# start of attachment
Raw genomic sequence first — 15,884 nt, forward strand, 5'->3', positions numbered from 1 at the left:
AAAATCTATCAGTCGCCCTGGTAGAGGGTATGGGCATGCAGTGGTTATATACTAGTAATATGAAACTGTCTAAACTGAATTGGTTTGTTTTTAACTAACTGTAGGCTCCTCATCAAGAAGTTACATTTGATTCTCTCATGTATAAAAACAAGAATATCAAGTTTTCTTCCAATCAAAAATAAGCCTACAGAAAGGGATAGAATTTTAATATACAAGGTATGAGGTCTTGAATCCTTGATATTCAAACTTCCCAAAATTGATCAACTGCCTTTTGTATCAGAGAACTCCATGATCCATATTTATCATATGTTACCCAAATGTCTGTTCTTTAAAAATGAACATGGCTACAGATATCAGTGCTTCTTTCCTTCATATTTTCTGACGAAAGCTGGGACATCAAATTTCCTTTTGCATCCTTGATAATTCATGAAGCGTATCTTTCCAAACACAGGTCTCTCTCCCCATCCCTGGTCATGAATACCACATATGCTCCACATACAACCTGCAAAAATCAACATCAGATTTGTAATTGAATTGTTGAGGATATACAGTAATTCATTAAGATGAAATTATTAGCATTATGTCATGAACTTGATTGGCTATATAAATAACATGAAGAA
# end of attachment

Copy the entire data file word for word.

Raw genomic sequence first — 15,884 nt, forward strand, 5'->3', positions numbered from 1 at the left:
AAAATCTATCAGTCGCCCTGGTAGAGGGTATGGGCATGCAGTGGTTATATACTAGTAATATGAAACTGTCTAAACTGAATTGGTTTGTTTTTAACTAACTGTAGGCTCCTCATCAAGAAGTTACATTTGATTCTCTCATGTATAAAAACAAGAATATCAAGTTTTCTTCCAATCAAAAATAAGCCTACAGAAAGGGATAGAATTTTAATATACAAGGTATGAGGTCTTGAATCCTTGATATTCAAACTTCCCAAAATTGATCAACTGCCTTTTGTATCAGAGAACTCCATGATCCATATTTATCATATGTTACCCAAATGTCTGTTCTTTAAAAATGAACATGGCTACAGATATCAGTGCTTCTTTCCTTCATATTTTCTGACGAAAGCTGGGACATCAAATTTCCTTTTGCATCCTTGATAATTCATGAAGCGTATCTTTCCAAACACAGGTCTCTCTCCCCATCCCTGGTCATGAATACCACATATGCTCCACATACAACCTGCAAAAATCAACATCAGATTTGTAATTGAATTGTTGAGGATATACAGTAATTCATTAAGATGAAATTATTAGCATTATGTCATGAACTTGATTGGCTATATAAATAACATGAAGAA